Parcellation of distinct areas in the cerebral cortex has a long history in neuroscience and is of great value for the study of brain function, specialization, and alterations in neuropsychiatric disorders. Analysis of cytoarchitectonical features has revealed their close association with molecular profiles based on protein density. This provides a rationale for the use of in vivo molecular imaging data for parcellation of the cortex with the advantage of whole-brain coverage. In the current work, parcellation was based on expression of key players of the serotonin neurotransmitter system. Positron emission tomography was carried out for the quantification of serotonin 1A (5-HT1A, n = 30) and 5-HT2A receptors (n = 22), the serotonin-degrading enzyme monoamine oxidase A (MAO-A, n = 32) and the serotonin transporter (5-HTT, n = 24) in healthy participants. Cortical protein distribution maps were obtained using surface-based quantification. Based on k-means clustering, silhouette criterion and bootstrapping, five distinct clusters were identified as the optimal solution. The defined clusters proved of high explanatory value for the effects of psychotropic drugs acting on the serotonin system, such as antidepressants and psychedelics. Therefore, the proposed method constitutes a sensible approach towards integration of multimodal imaging data for research and development in neuropharmacology and psychiatry.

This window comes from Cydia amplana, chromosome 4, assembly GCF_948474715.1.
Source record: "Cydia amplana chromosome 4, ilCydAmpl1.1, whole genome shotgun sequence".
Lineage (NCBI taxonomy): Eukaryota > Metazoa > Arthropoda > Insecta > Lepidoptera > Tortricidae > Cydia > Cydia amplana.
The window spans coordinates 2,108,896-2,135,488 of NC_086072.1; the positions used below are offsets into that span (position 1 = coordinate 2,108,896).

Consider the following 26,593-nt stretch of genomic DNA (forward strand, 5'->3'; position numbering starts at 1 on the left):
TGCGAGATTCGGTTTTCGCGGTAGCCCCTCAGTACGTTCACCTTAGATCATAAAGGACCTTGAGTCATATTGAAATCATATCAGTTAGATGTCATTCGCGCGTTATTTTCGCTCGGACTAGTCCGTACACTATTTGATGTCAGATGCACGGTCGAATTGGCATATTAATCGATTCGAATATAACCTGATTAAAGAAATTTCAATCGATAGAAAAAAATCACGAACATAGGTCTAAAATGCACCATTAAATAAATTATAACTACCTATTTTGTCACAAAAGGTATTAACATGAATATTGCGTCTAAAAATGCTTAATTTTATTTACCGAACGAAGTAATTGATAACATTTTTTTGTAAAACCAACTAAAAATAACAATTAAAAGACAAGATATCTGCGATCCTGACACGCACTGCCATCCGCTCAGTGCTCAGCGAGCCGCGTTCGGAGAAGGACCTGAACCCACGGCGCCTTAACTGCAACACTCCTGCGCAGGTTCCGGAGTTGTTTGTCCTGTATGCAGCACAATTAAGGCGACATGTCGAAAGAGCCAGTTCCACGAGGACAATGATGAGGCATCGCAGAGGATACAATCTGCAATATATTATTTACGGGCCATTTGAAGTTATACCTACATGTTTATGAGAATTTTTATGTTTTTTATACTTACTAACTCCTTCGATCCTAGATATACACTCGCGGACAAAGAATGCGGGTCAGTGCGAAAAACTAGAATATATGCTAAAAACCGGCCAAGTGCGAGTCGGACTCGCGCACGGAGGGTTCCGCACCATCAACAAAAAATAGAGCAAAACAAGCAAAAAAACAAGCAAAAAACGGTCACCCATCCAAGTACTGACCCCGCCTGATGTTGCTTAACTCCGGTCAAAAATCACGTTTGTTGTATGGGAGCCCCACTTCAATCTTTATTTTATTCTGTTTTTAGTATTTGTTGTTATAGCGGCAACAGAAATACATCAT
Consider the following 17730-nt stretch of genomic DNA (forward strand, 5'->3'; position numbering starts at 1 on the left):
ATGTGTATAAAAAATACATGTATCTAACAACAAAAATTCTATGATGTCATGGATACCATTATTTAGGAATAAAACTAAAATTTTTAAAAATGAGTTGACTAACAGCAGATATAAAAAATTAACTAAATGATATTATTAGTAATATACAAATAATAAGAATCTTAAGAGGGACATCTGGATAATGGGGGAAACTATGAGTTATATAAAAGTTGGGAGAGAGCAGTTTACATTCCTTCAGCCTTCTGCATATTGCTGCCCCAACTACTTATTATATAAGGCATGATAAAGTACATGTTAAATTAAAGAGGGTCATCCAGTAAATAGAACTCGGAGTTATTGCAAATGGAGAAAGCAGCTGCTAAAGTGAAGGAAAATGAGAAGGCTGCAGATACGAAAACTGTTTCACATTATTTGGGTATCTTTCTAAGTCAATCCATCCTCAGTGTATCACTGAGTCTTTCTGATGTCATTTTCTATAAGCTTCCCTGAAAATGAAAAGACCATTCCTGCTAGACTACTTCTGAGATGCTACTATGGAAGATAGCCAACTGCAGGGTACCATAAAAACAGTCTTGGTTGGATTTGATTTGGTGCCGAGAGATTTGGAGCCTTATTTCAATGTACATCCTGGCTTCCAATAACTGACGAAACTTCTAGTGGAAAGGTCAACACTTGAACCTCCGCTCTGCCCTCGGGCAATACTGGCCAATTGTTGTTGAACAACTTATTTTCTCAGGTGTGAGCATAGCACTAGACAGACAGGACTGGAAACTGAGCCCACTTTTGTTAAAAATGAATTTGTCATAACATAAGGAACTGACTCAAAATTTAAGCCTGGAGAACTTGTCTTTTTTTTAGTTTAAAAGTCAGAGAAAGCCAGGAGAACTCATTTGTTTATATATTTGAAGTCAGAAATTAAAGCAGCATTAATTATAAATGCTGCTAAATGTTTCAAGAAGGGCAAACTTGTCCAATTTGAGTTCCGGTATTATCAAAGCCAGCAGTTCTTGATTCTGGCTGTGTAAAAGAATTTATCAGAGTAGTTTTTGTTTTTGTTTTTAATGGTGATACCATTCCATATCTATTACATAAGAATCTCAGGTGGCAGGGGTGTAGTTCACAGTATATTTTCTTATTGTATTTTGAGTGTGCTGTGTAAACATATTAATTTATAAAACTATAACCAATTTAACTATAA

- cortical reconstruction
- molecular imaging
ASJC Scopus subject areas
- Cognitive Neuroscience
- Cellular and Molecular Neuroscience